Pinpointing a 1940s Bluff Springs baptism

Reader Craig Scott contacted our Austin Answered project:  “I recently saw a photo of people getting baptized in the springs at Bluff Springs dated back in the 1940s,” he writes. “It had a concrete enclosure. Can you run a story on where the actual springs were or are?”

“Preparing for their baptism by Brother Cole, members of the Manchaca Baptist Church joined hands at Bluff Springs and had this great picture taken.” Contributed by Joy Simmons/Manchaca-Onion Creek Historical Association.

The compelling image, shared on the Facebook page of the Manchaca-Onion Creek Historical Association by Joy Simmons, shows congregants from the Manchaca Baptist Church dressed nicely but up to their waists in water.

For his part, Scott’s family history stretches across South Austin from Creedmoor to Pleasant Hill to the area now most associated with the name that history advocates would like spelled “Menchaca” after its real namesake.

We turned to our regular, selfless group of Austin history advocates for answers. One of them, Bobby Cervantes, grew up on Bluff Springs Road in Southeast Austin and has been active in preserving cemeteries and old structures in that area.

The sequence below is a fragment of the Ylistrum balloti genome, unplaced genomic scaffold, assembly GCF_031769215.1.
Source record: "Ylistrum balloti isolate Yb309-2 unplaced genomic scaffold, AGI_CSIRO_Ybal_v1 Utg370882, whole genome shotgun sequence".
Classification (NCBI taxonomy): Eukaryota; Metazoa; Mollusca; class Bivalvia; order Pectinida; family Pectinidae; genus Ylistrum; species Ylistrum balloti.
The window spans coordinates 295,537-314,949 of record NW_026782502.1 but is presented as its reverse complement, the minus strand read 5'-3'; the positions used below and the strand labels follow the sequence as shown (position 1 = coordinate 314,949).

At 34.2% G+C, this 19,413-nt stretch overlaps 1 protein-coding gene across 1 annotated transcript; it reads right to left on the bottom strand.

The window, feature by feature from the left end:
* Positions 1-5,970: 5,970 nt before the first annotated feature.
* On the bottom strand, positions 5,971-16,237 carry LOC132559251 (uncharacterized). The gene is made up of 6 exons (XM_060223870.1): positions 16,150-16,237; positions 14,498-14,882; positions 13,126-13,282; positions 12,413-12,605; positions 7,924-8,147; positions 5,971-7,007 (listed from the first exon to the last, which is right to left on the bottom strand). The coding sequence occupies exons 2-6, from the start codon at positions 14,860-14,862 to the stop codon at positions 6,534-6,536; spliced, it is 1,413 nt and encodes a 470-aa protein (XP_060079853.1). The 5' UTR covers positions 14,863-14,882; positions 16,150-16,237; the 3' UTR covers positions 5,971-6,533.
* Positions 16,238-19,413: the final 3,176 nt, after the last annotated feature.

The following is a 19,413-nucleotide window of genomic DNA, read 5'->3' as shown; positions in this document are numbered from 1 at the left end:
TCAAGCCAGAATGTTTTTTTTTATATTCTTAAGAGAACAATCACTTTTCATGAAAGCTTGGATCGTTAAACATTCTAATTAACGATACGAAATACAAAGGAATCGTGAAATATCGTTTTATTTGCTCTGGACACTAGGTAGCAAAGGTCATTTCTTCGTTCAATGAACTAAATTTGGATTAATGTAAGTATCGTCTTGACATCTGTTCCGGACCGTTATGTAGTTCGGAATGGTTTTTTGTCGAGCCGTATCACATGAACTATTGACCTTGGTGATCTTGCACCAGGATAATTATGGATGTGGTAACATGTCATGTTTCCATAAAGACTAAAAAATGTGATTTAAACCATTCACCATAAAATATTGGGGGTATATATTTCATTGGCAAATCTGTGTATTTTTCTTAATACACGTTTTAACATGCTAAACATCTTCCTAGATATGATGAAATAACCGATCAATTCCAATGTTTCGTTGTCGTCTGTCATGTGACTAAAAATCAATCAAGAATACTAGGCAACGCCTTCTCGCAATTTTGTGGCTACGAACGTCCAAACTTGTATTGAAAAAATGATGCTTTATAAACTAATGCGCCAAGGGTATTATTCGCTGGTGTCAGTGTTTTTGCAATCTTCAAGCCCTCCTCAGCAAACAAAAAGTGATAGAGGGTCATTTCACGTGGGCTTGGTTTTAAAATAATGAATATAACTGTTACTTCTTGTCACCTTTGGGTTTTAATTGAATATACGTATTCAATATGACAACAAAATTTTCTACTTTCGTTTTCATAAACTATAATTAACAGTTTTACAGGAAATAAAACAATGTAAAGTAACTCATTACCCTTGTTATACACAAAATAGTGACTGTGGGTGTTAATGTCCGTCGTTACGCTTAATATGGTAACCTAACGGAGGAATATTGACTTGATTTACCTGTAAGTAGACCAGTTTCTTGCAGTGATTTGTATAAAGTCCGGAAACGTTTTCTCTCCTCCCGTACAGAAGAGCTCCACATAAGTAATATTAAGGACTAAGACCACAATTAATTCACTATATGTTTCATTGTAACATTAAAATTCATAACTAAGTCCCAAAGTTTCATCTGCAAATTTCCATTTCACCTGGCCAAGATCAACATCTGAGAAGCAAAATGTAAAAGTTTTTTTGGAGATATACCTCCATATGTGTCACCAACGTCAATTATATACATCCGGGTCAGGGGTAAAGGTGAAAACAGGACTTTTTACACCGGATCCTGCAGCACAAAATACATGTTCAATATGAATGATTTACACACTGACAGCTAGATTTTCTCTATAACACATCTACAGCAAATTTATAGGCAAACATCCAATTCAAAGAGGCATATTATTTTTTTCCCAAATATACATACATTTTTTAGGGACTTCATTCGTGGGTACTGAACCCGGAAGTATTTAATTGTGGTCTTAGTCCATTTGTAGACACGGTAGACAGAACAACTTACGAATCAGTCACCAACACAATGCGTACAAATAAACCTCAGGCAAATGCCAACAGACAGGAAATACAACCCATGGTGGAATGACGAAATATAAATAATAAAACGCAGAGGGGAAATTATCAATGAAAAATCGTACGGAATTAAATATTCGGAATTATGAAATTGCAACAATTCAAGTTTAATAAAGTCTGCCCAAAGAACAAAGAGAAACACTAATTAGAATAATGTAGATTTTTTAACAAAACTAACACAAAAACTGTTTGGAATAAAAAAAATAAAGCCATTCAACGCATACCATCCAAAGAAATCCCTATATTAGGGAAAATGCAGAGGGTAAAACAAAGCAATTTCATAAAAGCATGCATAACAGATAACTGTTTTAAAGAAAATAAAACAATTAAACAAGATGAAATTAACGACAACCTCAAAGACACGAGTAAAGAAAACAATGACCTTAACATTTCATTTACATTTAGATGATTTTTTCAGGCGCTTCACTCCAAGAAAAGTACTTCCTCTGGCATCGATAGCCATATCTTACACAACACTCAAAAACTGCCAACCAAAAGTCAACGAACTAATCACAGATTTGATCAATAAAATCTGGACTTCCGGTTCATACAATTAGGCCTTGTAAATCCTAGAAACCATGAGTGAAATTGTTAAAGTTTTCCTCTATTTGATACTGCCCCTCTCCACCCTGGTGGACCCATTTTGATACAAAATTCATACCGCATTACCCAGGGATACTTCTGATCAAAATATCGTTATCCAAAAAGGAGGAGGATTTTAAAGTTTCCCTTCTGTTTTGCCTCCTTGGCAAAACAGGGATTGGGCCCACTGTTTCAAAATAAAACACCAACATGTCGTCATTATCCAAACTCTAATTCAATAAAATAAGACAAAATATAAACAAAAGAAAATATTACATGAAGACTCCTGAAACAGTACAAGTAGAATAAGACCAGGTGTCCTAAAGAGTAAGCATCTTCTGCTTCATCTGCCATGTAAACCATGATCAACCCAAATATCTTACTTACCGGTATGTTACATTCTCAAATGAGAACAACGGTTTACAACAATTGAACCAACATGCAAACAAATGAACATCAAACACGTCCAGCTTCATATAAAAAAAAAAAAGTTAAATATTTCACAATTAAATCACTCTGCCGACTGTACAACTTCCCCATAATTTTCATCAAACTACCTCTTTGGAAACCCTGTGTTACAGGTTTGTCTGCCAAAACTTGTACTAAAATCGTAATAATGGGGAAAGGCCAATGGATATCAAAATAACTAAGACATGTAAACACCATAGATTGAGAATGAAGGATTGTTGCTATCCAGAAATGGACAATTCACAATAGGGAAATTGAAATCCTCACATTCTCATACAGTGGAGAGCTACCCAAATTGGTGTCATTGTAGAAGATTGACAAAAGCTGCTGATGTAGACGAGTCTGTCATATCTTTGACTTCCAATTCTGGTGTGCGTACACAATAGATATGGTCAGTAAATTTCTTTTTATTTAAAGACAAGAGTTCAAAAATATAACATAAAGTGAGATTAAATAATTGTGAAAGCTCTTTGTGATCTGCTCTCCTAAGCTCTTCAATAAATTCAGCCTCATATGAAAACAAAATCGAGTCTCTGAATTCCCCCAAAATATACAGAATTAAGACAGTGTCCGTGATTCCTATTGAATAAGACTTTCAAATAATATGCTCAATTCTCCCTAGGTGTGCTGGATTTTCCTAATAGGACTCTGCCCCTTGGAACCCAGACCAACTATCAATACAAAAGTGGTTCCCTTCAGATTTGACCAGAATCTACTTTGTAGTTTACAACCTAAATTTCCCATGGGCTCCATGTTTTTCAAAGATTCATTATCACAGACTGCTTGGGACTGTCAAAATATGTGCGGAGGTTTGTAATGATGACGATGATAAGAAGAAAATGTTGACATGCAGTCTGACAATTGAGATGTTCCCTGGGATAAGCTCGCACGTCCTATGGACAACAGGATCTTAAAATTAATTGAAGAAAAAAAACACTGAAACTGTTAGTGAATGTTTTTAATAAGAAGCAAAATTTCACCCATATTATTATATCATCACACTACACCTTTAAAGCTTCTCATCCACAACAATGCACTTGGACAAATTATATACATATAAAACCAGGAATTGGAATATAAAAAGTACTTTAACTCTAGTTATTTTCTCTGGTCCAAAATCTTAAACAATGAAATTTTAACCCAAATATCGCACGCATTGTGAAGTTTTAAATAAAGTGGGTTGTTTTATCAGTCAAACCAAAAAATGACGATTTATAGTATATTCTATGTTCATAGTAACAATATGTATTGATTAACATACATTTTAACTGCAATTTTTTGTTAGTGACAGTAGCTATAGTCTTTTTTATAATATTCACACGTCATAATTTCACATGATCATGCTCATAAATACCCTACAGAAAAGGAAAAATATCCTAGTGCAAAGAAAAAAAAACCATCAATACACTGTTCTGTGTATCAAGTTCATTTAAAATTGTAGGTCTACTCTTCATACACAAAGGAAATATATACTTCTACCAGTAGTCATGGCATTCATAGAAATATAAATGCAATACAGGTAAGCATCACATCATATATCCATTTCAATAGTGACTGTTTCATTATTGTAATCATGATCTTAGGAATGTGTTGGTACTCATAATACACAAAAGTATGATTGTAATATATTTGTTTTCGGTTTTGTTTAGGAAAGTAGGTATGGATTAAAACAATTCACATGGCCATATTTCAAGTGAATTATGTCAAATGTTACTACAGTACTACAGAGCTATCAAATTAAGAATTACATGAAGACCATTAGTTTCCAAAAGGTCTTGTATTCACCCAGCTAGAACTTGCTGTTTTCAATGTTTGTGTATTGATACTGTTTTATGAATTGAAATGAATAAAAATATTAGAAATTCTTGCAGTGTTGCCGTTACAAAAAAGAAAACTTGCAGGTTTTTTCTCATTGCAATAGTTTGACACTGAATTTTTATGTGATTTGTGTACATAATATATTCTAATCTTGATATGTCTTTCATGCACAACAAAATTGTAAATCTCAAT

“There is also a property just over Onion Creek headed towards Slaughter on the right hand side,” he guessed about the possible site. “There are old cabins and wagons on the property. It is a big property.”

That area on Onion Creek was once home to a freedman’s community and at least one country school by that name.

Lanny Ottosen, who is writing a book about southeastern Travis County, was much more specific. He attached contemporary digital maps that show a very likely location just west of Bluff Springs Road and just south of Onion Creek; a 1937 excerpt from a Travis County listing of springs with a map that reads: “Bank of creek. Flow 5 gallons a minute from sandy gravel. Supplies water for swimming pool. Known as Bluff Springs. Temperature 74 degrees F”; as well as a 1954 aerial shot of the property that shows a similar concrete structure.

Then he hit pay dirt: A text exchange with the current owner not only confirms three springs on the property, but also included a picture of the owner’s husband swimming in a concrete enclosure that looks almost exactly like the one in the baptismal photo.